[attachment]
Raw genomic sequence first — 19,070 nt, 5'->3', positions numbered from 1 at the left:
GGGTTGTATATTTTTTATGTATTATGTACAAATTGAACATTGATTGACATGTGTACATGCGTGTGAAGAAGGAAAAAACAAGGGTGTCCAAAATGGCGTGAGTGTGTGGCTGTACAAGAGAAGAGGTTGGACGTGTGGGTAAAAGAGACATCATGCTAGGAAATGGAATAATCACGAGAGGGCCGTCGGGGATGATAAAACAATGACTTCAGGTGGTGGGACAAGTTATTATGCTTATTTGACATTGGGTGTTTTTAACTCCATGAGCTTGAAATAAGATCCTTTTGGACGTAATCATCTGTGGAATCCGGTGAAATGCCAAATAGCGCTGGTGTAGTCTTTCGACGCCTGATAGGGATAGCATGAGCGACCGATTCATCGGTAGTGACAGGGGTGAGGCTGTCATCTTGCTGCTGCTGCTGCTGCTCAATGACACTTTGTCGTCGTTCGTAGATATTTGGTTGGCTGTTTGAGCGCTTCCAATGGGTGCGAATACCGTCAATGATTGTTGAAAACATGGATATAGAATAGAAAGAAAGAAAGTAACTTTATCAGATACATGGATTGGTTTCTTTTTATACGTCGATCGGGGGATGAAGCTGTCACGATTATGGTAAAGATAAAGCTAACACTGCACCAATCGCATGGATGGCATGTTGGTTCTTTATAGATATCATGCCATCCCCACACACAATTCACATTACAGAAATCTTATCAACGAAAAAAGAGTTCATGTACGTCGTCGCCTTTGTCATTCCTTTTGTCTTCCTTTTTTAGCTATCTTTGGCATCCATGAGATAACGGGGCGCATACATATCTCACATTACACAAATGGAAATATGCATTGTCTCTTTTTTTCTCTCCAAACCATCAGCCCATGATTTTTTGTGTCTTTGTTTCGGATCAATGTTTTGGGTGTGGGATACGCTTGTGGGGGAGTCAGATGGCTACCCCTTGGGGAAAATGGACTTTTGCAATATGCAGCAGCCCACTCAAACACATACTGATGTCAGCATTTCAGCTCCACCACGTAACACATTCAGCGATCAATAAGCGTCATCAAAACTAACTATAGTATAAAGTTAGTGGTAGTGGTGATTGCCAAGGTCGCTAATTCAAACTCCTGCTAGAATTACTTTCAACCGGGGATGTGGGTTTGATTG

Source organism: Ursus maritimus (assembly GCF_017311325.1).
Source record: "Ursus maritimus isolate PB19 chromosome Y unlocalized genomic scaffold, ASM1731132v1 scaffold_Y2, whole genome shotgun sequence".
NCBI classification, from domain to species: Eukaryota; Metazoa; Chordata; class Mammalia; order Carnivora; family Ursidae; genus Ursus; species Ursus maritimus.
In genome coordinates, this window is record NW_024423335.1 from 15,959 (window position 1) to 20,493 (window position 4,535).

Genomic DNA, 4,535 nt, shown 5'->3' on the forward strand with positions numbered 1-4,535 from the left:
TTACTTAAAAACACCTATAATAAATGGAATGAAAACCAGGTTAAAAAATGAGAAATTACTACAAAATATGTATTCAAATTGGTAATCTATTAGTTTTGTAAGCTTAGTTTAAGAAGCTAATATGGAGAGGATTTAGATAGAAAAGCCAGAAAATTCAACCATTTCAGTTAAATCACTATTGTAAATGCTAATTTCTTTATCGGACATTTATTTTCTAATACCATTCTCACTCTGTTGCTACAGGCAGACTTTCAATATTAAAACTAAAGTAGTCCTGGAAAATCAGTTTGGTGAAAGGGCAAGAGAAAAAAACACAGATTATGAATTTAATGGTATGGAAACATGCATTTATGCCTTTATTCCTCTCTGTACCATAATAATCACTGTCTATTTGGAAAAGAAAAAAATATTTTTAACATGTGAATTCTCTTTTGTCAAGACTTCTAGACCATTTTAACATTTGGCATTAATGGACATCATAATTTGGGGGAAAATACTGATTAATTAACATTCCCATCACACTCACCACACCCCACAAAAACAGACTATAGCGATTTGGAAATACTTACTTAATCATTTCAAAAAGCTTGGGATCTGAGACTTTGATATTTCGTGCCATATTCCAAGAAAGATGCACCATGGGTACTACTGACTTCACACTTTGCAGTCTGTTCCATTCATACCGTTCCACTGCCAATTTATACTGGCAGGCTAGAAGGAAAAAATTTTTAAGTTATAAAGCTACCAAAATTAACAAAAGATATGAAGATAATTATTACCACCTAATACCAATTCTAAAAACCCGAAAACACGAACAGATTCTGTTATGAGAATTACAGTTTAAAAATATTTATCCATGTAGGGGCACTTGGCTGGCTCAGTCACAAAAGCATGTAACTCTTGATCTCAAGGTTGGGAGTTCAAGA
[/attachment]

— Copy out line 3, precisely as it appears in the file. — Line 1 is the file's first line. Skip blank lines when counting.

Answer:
Source organism: Ursus maritimus (assembly GCF_017311325.1).